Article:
The Cenovus TRTL on display last year at the U.S. Department of Energy’s Solar Decathlon competition in Washington, D.C. Photo courtesy of the University of Calgary Solar Decathlon team
The University of Calgary’s student-designed net-zero home aimed at addressing the needs of First Nations communities received an Emerald Award in Calgary on June 6. The Cenovus TRTL (Technological Residence Traditional Living) was the winner in the Education category and the team received a trophy and a $5,000 cash prize.
The Emerald Awards are given out by the Alberta Emerald Foundation to celebrate and showcase environmental leadership in Alberta.
"This award is recognition of the hard work of more than 100 students from the Faculty of Environmental Design, the Schulich School of Engineering and the Haskayne School of Business, our aboriginal partners and corporate sponsors,” says Alexandre Ste-Marie, communications lead and fourth-year business student. “It is also a validation that working collaboratively is the best way to appropriately address some of the critical issues affecting communities and make an impact."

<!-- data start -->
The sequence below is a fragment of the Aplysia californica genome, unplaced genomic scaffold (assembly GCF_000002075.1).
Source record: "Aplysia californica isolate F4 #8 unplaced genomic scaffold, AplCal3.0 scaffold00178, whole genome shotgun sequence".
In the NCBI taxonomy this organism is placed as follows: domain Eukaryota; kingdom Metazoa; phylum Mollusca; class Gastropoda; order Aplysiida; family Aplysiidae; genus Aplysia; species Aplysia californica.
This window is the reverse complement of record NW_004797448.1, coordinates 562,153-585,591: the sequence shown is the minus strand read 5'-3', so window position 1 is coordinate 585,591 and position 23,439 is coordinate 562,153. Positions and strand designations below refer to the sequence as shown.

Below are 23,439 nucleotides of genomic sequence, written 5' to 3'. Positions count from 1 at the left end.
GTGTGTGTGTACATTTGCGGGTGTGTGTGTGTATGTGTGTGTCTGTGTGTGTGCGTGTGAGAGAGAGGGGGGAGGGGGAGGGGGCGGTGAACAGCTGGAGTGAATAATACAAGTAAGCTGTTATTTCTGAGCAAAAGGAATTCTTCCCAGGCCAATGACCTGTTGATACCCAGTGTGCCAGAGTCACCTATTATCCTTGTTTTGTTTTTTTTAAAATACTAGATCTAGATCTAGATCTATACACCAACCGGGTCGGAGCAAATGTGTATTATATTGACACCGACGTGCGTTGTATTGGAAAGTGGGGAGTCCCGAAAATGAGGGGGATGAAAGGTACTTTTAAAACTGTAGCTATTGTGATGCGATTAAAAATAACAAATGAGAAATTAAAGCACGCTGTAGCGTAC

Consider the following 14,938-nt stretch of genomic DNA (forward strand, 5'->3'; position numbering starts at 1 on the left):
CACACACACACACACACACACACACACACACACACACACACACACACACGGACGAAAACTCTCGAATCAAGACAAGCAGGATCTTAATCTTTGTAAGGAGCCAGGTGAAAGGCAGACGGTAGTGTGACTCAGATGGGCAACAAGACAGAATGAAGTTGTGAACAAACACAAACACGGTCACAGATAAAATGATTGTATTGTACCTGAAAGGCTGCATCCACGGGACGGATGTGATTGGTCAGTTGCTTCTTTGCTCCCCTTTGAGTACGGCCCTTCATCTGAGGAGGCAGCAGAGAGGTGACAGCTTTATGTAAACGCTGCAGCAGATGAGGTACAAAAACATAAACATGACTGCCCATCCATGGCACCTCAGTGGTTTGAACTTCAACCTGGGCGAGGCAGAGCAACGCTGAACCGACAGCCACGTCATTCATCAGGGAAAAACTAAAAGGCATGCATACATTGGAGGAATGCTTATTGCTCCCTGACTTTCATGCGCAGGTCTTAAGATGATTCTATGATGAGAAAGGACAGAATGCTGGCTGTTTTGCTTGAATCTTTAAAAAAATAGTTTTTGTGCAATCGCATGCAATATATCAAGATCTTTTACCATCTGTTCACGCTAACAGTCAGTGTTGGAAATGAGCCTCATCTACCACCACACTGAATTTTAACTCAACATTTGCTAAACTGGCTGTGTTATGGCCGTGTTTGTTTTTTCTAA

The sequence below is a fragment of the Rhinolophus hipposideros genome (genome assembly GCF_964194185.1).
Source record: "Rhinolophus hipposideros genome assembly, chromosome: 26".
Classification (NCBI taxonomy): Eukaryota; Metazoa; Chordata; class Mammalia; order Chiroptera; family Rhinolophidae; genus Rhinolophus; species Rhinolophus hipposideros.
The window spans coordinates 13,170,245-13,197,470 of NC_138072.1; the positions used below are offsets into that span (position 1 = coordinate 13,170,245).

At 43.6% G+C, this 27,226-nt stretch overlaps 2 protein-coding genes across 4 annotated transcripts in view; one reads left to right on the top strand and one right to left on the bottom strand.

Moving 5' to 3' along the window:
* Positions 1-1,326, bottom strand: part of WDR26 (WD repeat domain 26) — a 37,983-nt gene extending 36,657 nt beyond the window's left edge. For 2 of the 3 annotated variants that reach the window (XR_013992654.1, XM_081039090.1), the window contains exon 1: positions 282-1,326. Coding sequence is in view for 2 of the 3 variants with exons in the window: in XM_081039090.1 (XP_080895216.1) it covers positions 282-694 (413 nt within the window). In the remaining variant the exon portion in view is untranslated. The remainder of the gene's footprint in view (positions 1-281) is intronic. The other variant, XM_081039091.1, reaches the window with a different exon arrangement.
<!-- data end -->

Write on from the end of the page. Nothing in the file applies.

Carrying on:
The TRTL was designed and built by University of Calgary students and was the only Canadian entry in the U.S. Department of Energy’s 2011 Solar Decathlon competition in Washington, D.C. The house placed 10th out of 19 entries and had the highest number of public visitors during the weeklong competition.
The TRTL is back at the University of Calgary and in the final stages of reconstruction. It will be housed on campus as a hub for advanced building and sustainability research. Findings and lessons learned from this project are driving the design of the next solar house for entry into the 2013 Solar Decathlon.
The University of Calgary team will collaborate with the Southern Alberta Institute of Technology (SAIT) and Mount Royal University to form Team Alberta, one of two Canadian teams that will compete in 2013 against entries from across the U.S. and around the world. The other Canadian team is Team Ontario, comprised of members from Queen’s University, Carleton University and Algonquin College.
Team Alberta's concept is based on addressing the pressing housing needs in remote communities and industrial camps such as those in the Fort McMurray region. The team intends to produce a modular home that is easy to transport and assemble and is affordable for working families and remote working populations.
More details on the Cenovus TRTL are available at solardecathlon.ca.
By Jennifer Sowa and Alexandre Ste-Marie for UToday